National Fisherman

Alaska has some of the most successful commercial fisheries on the planet. One of the reasons that Alaska has been so successful with resource management is its requirement and reliance on some of the best research in the world. Alaska animals are counted by air, foot, snowmobile, boat and my favorite, scuba gear.
 
Underwater research is conducted throughout the state, and one of the biggest programs is in Southeast Alaska. The Southeast dive team consists of 24 divers, a mix of commercial fisheries area management biologists, assistant area biologists, herring and shellfish research biologists, and a few biologists from other divisions.
 
Each year the dive program coordinator sends out a list of planned dive trips for the season and everyone signs up. Starting in March, the state research vessel Kestrel travels to each research area with a different set of divers to conduct the preplanned dive transects. Each year, all of the major herring stocks in Southeast Alaska are surveyed, and 10 or so trips for shellfish assessment are conducted throughout the summer. An average trip lasts seven to 10 days.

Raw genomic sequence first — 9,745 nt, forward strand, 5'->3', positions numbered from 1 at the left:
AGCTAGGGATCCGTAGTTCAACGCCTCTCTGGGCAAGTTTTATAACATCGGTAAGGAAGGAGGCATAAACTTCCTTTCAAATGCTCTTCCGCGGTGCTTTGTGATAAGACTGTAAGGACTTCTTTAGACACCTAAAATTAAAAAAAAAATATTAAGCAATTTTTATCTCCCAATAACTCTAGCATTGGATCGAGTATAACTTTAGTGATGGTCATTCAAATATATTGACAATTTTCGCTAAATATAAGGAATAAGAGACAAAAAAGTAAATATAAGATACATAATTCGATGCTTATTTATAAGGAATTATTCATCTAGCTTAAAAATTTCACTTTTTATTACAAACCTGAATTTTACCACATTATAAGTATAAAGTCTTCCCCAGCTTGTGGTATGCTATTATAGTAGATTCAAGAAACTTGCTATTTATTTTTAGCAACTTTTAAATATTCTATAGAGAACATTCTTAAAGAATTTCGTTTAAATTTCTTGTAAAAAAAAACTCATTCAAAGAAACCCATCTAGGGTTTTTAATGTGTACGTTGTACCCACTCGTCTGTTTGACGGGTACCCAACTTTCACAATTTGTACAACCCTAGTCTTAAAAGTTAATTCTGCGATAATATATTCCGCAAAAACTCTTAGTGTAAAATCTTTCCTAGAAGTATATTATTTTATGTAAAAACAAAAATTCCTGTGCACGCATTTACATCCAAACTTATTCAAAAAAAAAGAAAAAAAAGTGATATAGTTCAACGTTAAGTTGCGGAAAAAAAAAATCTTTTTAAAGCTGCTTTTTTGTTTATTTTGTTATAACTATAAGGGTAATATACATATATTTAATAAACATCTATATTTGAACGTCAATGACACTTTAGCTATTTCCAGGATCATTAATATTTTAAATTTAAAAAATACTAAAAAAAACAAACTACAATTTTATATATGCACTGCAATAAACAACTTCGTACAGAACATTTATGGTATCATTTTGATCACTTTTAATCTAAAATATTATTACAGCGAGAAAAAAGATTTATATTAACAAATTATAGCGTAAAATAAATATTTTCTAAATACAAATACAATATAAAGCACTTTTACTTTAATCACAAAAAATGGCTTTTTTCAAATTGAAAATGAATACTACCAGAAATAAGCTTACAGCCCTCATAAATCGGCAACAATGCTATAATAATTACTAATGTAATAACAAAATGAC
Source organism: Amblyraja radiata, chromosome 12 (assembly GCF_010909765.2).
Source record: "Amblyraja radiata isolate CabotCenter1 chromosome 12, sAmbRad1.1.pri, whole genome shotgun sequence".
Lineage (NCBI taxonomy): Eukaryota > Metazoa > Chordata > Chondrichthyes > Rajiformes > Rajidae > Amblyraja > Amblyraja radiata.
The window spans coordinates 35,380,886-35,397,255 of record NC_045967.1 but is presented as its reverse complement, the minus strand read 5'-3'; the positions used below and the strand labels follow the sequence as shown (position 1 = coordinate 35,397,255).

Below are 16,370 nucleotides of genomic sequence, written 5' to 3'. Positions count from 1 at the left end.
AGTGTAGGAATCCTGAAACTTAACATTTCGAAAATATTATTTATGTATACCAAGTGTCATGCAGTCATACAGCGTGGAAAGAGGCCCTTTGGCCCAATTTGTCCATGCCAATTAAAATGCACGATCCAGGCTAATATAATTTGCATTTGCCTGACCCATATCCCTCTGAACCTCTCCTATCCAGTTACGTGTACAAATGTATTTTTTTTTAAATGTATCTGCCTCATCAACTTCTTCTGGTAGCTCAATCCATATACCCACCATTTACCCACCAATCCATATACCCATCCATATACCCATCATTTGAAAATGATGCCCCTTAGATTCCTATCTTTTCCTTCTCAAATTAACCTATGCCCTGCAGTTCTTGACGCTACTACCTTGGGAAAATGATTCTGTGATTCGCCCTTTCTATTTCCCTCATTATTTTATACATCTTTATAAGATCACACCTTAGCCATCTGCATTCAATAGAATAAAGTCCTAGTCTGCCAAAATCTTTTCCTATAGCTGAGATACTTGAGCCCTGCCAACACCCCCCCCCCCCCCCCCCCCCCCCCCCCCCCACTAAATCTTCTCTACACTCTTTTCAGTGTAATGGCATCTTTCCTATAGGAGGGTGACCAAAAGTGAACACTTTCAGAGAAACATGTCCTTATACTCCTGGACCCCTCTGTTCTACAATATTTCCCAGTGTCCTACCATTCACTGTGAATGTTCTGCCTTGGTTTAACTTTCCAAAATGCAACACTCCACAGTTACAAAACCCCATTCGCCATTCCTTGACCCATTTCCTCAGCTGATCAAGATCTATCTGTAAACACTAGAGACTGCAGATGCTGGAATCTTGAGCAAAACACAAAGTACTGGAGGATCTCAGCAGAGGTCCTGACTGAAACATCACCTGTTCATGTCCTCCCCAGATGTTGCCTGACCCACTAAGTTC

Read the full story at the Alaska Dispatch>>

National Fisherman Live

National Fisherman Live: 11/06/14

In this episode:

NOAA report touts 2013 landings, value increases
Panama fines GM salmon company Aquabounty
Gulf council passes Reef Fish Amendment 40
Maine elver quota cut by 2,000 pounds
Offshore mussel farm would be East Coast’s first

 

Inside the Industry

EAST SAND ISLAND, Oregon—Alexa Piggott is crawling through a dark, dusty, narrow tunnel on this 62-acre island at the mouth of the Columbia River. On the ground above her head sit thousands of seabirds. Piggott, a crew leader with Bird Research Northwest, is headed for an observation blind from which she'll be able to count them.
 
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NOAA and its fellow Natural Resource Damage Assessment trustees in the Deepwater Horizon oil spill have announced the signing of a formal Record of Decision to implement a gulf restoration plan. The 44 projects, totaling an estimated $627 million, will restore barrier islands, shorelines, dunes, underwater grasses and oyster beds.

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